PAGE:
coronavirus

Mazda3 TCR Race Car Program Axed Due To Coronavirus Pandemic

At least the turbocharged ‘3’ is still a go.

turbocharged Mazda3 was born, the Hiroshima-based automaker teased the world with a hotter version of the compact hatchback – the Mazda3 TCR. As its name implies, the force-inducted Mazda3 is meant to race at TCR-sanctioned championships around the world, starting with the four-hour Endurance Challenge part of the Rolex 24 at Daytona. It’s scheduled to take part in the 2020 IMSA Michelin Pilot Challenge.” data-reactid=”24″Before the turbocharged Mazda3 was born, the Hiroshima-based automaker teased the world with a hotter version of the compact hatchback – the Mazda3 TCR. As its name implies, the force-inducted Mazda3 is meant to race at TCR-sanctioned championships around the world, starting with the four-hour Endurance Challenge part of the Rolex 24 at Daytona. It’s scheduled to take part in the 2020 IMSA Michelin Pilot Challenge.

Mazda3 race program won’t come to fruition at all.” data-reactid=”25″But

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Coronavirus is a car sales roller coaster with an uncertain end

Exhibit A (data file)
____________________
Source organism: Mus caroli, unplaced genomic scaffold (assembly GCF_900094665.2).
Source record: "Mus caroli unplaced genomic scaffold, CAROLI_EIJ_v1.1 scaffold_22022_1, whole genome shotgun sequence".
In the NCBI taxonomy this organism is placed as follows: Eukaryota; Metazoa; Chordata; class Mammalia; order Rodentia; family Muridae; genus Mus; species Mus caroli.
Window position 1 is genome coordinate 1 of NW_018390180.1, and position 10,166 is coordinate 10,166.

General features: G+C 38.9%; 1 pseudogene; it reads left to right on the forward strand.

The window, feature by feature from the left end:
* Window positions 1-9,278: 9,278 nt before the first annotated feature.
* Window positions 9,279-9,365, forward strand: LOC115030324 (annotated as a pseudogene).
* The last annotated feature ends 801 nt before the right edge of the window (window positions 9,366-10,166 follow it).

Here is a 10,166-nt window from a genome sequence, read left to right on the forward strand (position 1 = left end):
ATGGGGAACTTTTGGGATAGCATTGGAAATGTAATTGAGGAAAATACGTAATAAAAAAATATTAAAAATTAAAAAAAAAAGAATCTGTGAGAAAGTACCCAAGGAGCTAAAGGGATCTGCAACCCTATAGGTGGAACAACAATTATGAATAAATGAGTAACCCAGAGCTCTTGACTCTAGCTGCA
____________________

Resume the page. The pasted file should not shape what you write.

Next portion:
With no handy playbook, no precedents for the toxic economic fallout from COVID-19, the only thing predictable about auto sales is now unpredictability. And with viral spikes forcing fresh public restrictions — including in California, the nation’s largest auto market — any automotive recovery seems likely to follow the same topsy-turvy course.

Analysts say the worst may be over. But they can’t be sure. The pandemic drove auto sales to a sickly, 30-year-low in April, as Americans bought just 633,000 cars — down 53% from April 2019, and worse than any sales month of the Great Recession in 2009. 

June brought a few rays of hope. But June’s annualized selling rate of 12.9 million units was still a stark reminder of the booming 17.2-million pace of the previous June. Second-quarter sales at General Motors, Ford and FiatChrysler fell 30% or more. Tesla’s mere 5% drop —and a stock

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How to hunt down a used-car deal from a rental company like Hertz, Enterprise during coronavirus

As Hertz offers to sell thousands of its cars at steep discounts and millions of Americans face financial uncertainty due to coronavirus, now might be a good time to hunt for bargains from rental car companies. 

“There are definitely good deals out there,” said Rick Ricart, president of the pre-owned vehicle dealership Ricart Automotive in Ohio. “Rentals are down, and rental car companies might be getting aggressive to cut their losses.”

But there are also things to look out for. 

Pouncing on a used-car deal just because you see an alluring price could leave you in a financial bind down the line. And with cases of COVID-19 ticking up, buyers should take extra precautions before taking off in a car previously driven by dozens or even hundreds of other people. 

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Here’s how to smartly and safely find a used-car deal from a rental company in the age of COVID-19:

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